The Romanian case again illustrates the loose application of the Copenhagen criteria. The country opened negotiations with the EU, even though it did not have a basic anti-corruption law. However, it is difficult to understand how a country can fulfil the rule of law criteria without penalising corruption-related offences. Indeed, there were concerns over the levels of corruption in this country throughout its negotiations with the EU. The EU constantly warned Romania that it needed to provide an anti-corruption track record. However, it failed to provide any guidance to the country as to what this meant in practice. In spite of these problems, the country’s accession process went ahead and Romania closed negotiations with the EU in 2005, even though there were still serious concerns about corruption.
As a result, and for the first time in the accession process of a CEEC, the EU added additional criteria for Romania (as well as Bulgaria) that were to be fulfilled between the closing of the negotiations and accession to the Union. In addition, the EU also threatened to postpone the accession date from 2007 to 2008 should reforms prove to be insufficient. However, this threat lacked teeth as in the worst case scenario Romania (and Bulgaria) were to join the EU by 2008 at the latest. Coincidentally, general elections were held in Romania in 2004. The President Traian Basescu won on the basis of an anticorruption campaign, and tried to reform the Anticorruption Directorate, the main agency prosecuting serious corruption offences in the country. The new Directorate gained the trust of the EU institutions and was effectively charged with strengthening the fight against corruption in the country. Yet, the so-called Cooperation Verification Mechanism was introduced to monitor Romania’s (and Bulgaria’s) implementation of anti-corruption reforms after accession. The adoption of this mechanism indicated that there were still additional reforms to be completed. In turn, this raises the question as to why Romania (and Bulgaria) have been allowed to join the EU without fully meeting the accession requirements.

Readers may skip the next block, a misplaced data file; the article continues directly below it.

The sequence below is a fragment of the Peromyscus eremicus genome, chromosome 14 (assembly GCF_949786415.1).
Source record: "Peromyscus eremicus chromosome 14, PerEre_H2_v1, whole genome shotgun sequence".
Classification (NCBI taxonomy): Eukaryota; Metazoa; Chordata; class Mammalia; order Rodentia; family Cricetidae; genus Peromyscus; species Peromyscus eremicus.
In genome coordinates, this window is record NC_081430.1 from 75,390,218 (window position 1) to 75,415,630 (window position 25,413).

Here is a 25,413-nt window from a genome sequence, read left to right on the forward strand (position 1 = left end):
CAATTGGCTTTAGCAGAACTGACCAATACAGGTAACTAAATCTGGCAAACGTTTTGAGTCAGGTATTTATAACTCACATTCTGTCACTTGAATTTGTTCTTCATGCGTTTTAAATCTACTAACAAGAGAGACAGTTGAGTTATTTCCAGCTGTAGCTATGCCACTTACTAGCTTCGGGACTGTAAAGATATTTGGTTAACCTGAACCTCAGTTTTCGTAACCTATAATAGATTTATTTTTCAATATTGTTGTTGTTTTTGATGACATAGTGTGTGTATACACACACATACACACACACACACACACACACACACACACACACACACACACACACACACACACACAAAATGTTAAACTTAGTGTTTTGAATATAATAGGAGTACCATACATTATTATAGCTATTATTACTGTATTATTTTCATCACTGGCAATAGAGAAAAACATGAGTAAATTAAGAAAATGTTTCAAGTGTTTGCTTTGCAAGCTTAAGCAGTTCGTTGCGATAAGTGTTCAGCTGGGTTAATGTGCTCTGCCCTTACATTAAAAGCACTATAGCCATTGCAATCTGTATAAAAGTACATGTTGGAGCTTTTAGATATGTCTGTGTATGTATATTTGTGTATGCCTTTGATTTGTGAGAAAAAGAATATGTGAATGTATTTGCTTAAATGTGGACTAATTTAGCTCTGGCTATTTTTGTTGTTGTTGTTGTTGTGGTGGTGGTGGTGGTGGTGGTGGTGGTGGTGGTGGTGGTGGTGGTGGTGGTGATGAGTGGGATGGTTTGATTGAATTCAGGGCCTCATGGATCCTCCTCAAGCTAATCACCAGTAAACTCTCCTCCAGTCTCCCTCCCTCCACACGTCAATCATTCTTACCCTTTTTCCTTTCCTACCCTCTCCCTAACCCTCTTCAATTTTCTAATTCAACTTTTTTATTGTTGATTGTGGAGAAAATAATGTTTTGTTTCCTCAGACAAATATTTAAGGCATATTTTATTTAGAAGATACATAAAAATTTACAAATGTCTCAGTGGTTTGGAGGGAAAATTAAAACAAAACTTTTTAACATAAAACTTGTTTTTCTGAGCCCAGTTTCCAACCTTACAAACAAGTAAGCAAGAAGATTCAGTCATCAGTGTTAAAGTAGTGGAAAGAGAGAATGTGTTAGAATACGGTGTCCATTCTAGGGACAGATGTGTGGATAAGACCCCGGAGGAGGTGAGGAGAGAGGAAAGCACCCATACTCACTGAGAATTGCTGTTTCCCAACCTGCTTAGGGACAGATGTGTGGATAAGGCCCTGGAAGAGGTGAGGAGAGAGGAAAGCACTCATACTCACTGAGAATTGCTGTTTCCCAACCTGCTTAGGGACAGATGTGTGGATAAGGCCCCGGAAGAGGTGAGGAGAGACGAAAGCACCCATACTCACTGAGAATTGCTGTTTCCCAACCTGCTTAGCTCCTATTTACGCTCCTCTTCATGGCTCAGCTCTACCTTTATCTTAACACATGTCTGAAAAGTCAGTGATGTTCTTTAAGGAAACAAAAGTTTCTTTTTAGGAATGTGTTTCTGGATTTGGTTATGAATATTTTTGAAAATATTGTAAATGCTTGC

Eventually the EU has made some credible attempts to improve its conditionality criteria in the sphere of anti-corruption after the 2004 and 2007 enlargement waves. For example, Macedonia only received a recommendation to open negotiations once the European Commission concluded that the country had a robust anti-corruption legal framework. This is not to say that the country was successful in implementing these laws. However, in the case of the Western Balkans there was an expectation to produce a comprehensive legal anti-corruption framework before opening negotiations, which was not the case for previous enlargements. Moreover, in 2011, the EU introduced the so-called “New Approach” according to which issues related to the fight against corruption, that is judiciary and fundamental rights (Chapter 23 of the acquis), as well as justice, freedom, and security (Chapter 24) should be addressed from early on in the accession process. The New Approach is being applied to the accession of the Western Balkan countries, which according to corruption perception indices have the lowest ability to control corruption in Europe.
The above suggests that the EU is learning from previous mistakes and is making additional efforts to tackle corruption from the early stages of the negotiations and prior to the accession of the Western Balkans. Yet, it remains to be seen how successful this New Approach is going be in practice.
Liljana Cvetanoska can be contacted by email at: L.Cvetanoska@sussex.ac.uk